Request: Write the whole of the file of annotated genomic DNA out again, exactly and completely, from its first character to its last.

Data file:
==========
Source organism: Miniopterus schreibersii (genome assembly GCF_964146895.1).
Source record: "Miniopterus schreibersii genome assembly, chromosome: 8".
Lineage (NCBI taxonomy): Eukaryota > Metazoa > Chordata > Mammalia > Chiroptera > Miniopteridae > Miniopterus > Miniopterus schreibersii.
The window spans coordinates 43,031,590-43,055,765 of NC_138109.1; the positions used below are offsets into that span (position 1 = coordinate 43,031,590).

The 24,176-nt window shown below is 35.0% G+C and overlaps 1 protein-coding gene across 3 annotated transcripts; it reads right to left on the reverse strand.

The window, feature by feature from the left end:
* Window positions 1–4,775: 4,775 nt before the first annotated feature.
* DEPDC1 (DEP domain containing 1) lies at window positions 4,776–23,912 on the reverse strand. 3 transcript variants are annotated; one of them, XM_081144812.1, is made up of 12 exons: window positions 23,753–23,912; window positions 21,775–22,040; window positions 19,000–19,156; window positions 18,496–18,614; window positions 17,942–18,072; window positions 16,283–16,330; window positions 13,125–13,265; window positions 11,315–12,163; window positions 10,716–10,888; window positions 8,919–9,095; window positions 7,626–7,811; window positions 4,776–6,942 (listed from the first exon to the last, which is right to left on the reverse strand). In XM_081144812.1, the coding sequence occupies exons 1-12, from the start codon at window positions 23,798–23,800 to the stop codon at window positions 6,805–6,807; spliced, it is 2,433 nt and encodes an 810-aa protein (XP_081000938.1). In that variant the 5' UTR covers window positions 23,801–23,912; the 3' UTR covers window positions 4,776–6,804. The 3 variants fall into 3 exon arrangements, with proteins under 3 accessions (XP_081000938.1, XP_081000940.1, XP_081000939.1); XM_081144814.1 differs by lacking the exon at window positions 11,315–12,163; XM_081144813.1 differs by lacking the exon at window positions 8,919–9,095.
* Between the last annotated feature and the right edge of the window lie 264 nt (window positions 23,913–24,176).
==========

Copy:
Source organism: Miniopterus schreibersii (genome assembly GCF_964146895.1).
Source record: "Miniopterus schreibersii genome assembly, chromosome: 8".
Lineage (NCBI taxonomy): Eukaryota > Metazoa > Chordata > Mammalia > Chiroptera > Miniopteridae > Miniopterus > Miniopterus schreibersii.
The window spans coordinates 43,031,590-43,055,765 of NC_138109.1; the positions used below are offsets into that span (position 1 = coordinate 43,031,590).

The 24,176-nt window shown below is 35.0% G+C and overlaps 1 protein-coding gene across 3 annotated transcripts; it reads right to left on the reverse strand.

The window, feature by feature from the left end:
* Window positions 1–4,775: 4,775 nt before the first annotated feature.
* DEPDC1 (DEP domain containing 1) lies at window positions 4,776–23,912 on the reverse strand. 3 transcript variants are annotated; one of them, XM_081144812.1, is made up of 12 exons: window positions 23,753–23,912; window positions 21,775–22,040; window positions 19,000–19,156; window positions 18,496–18,614; window positions 17,942–18,072; window positions 16,283–16,330; window positions 13,125–13,265; window positions 11,315–12,163; window positions 10,716–10,888; window positions 8,919–9,095; window positions 7,626–7,811; window positions 4,776–6,942 (listed from the first exon to the last, which is right to left on the reverse strand). In XM_081144812.1, the coding sequence occupies exons 1-12, from the start codon at window positions 23,798–23,800 to the stop codon at window positions 6,805–6,807; spliced, it is 2,433 nt and encodes an 810-aa protein (XP_081000938.1). In that variant the 5' UTR covers window positions 23,801–23,912; the 3' UTR covers window positions 4,776–6,804. The 3 variants fall into 3 exon arrangements, with proteins under 3 accessions (XP_081000938.1, XP_081000940.1, XP_081000939.1); XM_081144814.1 differs by lacking the exon at window positions 11,315–12,163; XM_081144813.1 differs by lacking the exon at window positions 8,919–9,095.
* Between the last annotated feature and the right edge of the window lie 264 nt (window positions 23,913–24,176).